How Often Do Medical Emergencies Occur on Flights?

At Pajamas Media Dalrymple looks at a recent study on in-flight medical emergencies:

The presence of a physician on board (as there was in nearly half of all flights), or at least of one who came forward to give assistance, made it more likely that an aircraft would be diverted to the nearest airport. Oddly enough, the patient was no more likely to be hospitalized on arrival after assistance by a doctor than when there was no doctor on board, suggesting that doctors on board had either cured their patients by the time of landing, or tended to overestimate the seriousness of the cases. Oddly enough, passengers who were assisted by flight attendants were considerably less likely to cause the aircraft to divert or to be hospitalised on arrival. The authors do not try to explain and make no comment on this.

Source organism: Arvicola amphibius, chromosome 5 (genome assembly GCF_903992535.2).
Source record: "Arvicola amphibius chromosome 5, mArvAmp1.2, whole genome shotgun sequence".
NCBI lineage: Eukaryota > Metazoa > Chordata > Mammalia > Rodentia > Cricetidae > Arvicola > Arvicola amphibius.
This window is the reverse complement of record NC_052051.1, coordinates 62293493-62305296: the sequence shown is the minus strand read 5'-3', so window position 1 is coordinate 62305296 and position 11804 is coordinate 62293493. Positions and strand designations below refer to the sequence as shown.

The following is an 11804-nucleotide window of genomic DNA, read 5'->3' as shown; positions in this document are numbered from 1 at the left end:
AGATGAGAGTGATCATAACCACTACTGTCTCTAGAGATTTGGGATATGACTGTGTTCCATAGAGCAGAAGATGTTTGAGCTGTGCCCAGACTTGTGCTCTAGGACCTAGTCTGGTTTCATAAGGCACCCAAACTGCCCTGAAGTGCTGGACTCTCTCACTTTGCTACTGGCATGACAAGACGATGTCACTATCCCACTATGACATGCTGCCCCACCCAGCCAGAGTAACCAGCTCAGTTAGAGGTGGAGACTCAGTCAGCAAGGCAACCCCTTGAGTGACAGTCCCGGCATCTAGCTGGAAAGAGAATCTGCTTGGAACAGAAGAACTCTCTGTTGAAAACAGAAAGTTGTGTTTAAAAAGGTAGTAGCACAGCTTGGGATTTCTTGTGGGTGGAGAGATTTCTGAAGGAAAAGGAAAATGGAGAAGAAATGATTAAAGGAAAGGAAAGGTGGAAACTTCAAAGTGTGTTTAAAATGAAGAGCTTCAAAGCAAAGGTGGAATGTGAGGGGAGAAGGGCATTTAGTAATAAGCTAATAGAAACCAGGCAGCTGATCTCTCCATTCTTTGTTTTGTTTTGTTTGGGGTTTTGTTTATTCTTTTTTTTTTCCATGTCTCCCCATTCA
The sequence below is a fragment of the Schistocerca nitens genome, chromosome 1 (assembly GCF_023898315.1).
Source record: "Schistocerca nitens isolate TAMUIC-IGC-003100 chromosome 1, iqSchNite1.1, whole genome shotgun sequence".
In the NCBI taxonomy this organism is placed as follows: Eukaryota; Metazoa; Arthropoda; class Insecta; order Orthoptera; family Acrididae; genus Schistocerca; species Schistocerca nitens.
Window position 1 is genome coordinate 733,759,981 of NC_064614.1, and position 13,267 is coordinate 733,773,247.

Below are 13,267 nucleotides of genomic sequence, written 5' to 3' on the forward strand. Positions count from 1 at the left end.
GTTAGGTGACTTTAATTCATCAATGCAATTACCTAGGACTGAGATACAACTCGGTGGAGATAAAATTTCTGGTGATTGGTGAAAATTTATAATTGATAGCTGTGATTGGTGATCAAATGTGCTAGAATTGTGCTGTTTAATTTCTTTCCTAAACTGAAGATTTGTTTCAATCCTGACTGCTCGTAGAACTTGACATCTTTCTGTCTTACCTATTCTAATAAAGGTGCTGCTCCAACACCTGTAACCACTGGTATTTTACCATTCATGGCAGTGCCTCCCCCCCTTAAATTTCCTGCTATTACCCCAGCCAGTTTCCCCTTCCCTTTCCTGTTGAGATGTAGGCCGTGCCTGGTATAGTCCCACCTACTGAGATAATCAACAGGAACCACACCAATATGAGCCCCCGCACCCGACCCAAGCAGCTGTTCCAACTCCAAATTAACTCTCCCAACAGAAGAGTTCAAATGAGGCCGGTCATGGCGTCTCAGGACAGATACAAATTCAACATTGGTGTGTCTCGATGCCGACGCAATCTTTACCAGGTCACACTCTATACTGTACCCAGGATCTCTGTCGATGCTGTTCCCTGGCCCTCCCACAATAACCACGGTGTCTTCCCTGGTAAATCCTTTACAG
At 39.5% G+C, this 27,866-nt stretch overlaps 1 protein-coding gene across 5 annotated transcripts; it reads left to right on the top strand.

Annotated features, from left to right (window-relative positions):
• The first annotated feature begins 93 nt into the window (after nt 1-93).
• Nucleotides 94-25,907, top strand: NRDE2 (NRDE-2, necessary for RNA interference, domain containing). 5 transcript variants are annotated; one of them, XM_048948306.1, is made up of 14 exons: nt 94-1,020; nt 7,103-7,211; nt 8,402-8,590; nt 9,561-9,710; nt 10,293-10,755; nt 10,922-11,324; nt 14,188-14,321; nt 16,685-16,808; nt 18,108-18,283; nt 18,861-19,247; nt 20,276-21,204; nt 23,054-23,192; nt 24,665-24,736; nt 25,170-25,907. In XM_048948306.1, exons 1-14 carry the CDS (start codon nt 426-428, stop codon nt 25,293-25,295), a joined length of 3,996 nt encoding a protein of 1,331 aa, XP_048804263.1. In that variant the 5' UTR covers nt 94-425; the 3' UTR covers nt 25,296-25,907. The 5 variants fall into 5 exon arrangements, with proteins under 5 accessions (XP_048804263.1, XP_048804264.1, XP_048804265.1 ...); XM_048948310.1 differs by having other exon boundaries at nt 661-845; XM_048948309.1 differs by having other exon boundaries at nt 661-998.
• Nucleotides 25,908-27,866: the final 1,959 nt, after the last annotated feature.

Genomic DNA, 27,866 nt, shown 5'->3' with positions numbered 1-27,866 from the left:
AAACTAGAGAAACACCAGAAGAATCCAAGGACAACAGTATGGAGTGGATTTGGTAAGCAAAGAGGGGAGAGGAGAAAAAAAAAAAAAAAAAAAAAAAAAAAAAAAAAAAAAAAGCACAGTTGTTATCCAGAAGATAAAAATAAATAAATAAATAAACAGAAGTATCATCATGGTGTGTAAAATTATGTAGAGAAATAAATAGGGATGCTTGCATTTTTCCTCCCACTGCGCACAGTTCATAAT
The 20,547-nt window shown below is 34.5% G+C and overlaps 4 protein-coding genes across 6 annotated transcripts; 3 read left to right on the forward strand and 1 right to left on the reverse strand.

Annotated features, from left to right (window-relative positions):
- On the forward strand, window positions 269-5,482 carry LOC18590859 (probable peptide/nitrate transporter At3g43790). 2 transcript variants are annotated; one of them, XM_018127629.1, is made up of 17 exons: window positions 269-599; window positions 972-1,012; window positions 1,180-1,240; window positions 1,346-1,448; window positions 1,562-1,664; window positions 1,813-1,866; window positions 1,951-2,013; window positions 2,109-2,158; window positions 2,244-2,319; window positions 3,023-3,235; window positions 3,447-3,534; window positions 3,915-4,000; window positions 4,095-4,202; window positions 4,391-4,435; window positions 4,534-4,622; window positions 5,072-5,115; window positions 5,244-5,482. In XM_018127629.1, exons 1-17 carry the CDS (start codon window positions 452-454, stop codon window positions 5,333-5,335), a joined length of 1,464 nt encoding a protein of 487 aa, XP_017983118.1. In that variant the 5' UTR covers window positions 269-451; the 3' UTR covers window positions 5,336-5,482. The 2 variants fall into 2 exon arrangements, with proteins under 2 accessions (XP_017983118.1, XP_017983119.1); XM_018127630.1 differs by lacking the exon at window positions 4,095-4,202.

One thought on “How Often Do Medical Emergencies Occur on Flights?

  1. Jean

    I suffered a DVT which was almost certainly caused by a contraceptive pill prescribed by a South African doctor. It was a brand which had been withdrawn in the UK due to an increased DVT risk. The clot ended up in my lung, but I had been swimming and thought I just had very bad cramp. It happened on Saturday night at a poolside barbecue and I spent Sunday feeling very bruised and sore. The next night I flew back to the UK, and on the flight the pain got worse, such that on arrival at Heathrow I was taken off in an ambulance. There was no doctor on board, and although the flight attendants suspected a DVT and I asked for an aspirin to thin my blood they said they were not allowed to give me one. Presumably this was for ‘health and safety’ reasons. At the hospital I explained my theory about the contraceptives, but each doctor I saw looked at my notes and sang the ‘long-haul flight’ song. No doubt I’m now one of those statistics.

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